What can a disgruntled employee do?

Quiet quitting is a catchphrase for slacking off or taking your foot off the accelerator at work. do the bare minimum. Do nothing but meet expectations. The concept is nothing new.

According to a recent Gallup poll, “quiet quitters” make up at least 50% of the US workforce. In 2023, employers will respond with silent layoffs. ResumeBuilder.com surveyed 1,000 managers with at least one direct report. One in three managers responded to “quiet quietly” with “quiet firing”.

Their key findings include:

• 98% of “silent quitters” managers say it’s important that their reports do more than the bare minimum.

• 91% of managers have taken some action against ‘silent dropouts’, including actions to fire them and deny promotions/boosts.

• 64% of managers say “quiet quitters” are unlikely to have a successful career.

Rage applying is the phenomenon of applying for multiple different jobs at the same time when you feel burned out or desperate in your current job. Again, the concept of applying for multiple jobs is nothing new. Is it a good idea to send off a barrage of frustrated applications without giving much thought to whether or not this is your dream job?

Resenteeism is the shiny new word for when you hate your job enough to do more than “quietly quit” but are too worried about the economy to leave. Again, staying in your job if you’re fundamentally unhappy? Sound familiar? This concept is nothing new.

Is it all down to the employee? No, in many cases this is due to poor management.

Managers need to work with their employees to address burnout and demotivation. In this hybrid environment, they need to have at least one meaningful conversation once a week. You need to develop a culture where people engage and feel like they belong. They should do everything in their power to improve their employees’ day-to-day experience, including flexible working hours, workload monitoring to reduce burnout, offering opportunities for progress where possible, and creating an environment where discussions about mental health are taken into account.

A Deloitte Global 2022 Gen Z and Millennial survey that took participants around the world to discover their views on work and the world around them. When asked what employers could do to attract and retain top talent, the survey results were as follows:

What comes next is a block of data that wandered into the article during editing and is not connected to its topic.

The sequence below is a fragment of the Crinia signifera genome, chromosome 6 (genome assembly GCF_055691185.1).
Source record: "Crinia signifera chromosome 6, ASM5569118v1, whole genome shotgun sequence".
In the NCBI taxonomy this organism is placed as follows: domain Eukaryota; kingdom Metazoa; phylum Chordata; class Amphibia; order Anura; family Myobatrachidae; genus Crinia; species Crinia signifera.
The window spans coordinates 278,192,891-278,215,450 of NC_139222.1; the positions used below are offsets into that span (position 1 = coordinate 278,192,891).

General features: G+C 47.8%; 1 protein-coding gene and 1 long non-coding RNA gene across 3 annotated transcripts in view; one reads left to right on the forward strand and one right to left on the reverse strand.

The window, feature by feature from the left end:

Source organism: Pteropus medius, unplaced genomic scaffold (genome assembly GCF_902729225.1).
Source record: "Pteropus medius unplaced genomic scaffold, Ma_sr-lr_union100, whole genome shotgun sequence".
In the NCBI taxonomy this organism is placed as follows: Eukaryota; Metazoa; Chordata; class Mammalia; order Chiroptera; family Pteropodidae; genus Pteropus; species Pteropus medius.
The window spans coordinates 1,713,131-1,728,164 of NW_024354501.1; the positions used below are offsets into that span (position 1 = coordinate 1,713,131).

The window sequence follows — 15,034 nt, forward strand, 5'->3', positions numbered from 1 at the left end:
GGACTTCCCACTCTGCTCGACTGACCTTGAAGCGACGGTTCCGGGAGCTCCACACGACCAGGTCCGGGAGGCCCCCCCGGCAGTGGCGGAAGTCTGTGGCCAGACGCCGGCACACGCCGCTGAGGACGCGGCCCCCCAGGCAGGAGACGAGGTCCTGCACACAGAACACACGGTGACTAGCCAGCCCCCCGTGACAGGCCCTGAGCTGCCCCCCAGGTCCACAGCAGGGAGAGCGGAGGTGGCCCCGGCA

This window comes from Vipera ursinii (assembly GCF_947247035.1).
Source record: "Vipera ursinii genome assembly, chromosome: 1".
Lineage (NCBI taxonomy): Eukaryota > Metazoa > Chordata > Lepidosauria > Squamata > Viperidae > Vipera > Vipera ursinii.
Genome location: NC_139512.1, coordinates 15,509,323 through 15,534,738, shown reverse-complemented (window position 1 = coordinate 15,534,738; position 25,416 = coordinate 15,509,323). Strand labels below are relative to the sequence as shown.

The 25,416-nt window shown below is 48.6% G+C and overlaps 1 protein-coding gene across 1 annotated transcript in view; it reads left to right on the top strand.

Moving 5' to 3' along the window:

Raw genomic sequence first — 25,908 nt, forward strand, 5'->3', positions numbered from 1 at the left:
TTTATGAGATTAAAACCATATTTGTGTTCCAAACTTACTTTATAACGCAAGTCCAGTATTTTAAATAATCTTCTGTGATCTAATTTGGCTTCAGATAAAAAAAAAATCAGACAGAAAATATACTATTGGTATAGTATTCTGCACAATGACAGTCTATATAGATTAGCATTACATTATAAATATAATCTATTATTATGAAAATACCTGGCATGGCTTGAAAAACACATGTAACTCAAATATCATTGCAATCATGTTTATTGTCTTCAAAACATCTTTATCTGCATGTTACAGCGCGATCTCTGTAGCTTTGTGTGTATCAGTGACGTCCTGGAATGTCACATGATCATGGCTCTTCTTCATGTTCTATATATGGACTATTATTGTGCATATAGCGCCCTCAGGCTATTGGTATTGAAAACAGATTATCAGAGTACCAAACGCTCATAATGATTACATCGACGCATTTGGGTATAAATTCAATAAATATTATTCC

• Good work-life balance. Millennials, 38%; Generation Z, 35%

• Opportunities for learning and development: Millennials, 29%; Generation Z, 29%

• A higher salary or other financial benefits: Millennials, 27%; Generation Z, 24%

• Positive workplace culture: Millennials, 23%; Generation Z, 23%

• Opportunities to advance/grow in your career: Millennials, 24%; Generation Z, 23%

• Finding meaning in my work: Millennials, 26%; Generation Z, 21%

• Flexible working model: Millennials, 21%; Generation Z, 20%

Employees, participation is not the only thing that counts in this world. You know that. Did you start your career with a vision of how your journey would be motivating, rewarding and beneficial to your life? Few of us dream of the day when we can give what is needed. If you don’t reflect and pay attention, you lose the magic and your position and future positions become redundant patterns. Silent quitting, resenteeism, and outbursts of anger don’t get to the root of your unhappiness. are you in the right job Are you in the right company or company? Do you have what it takes to leave the workforce and start a business?

As you work to answer these questions for yourself, consider these quotes often attributed to successful people:

Denzel Washington: “Don’t strive for a living. Strive to make a difference. Hard work, works.”

Oprah Winfrey: “Your life’s purpose is to find your life’s purpose and then have the discipline, persistence, and hard work it takes to pursue it.”

A September 2022 Microsoft report that surveyed 20,000 people in 11 countries showed that younger generations are most likely to aspire to be their own boss, with 76% of Gen Z and Millennials saying this is a goal compared to 63% of those who do are Gen X and older. This is exciting news for these generations and the potential long-term impact and creativity it can have on our country.

Elon Musk says that when you’re your own boss, “you have to do all kinds of jobs and tasks that you might not want to do, that aren’t intrinsically interesting to you. You have to be willing to do whatever it takes, work 24/7. No task is too small. I think that’s the right mindset for a startup CEO.” He also said, “Running a startup is like chewing glass and staring into the abyss. You stop staring after a while, but the glass chewing never stops.” Are you ready for that?

Employees need to identify the key criteria they are looking for to move into their next position or business idea. Kudos to you for expecting more from your job, your workplace, the culture you choose to live in, the societal impact of your business, and appreciation of what is important in life and work. You have to think very carefully about this. Applying anger, quietly quitting, resenteeism—all of these catchy little catchphrases aren’t a positive approach to the desired outcome.

If you don’t end up managing your career, someone else will manage it for you.

Superstar rapper Drake put it very well: “I’ll always work like I have something to prove. If you’re writing the story of your life, don’t let anyone hold the pen.”

https://www.newsweek.com/quiet-quitting-rage-applying-resenteeism-what-disgruntled-employee-do-1788606 What can a disgruntled employee do?

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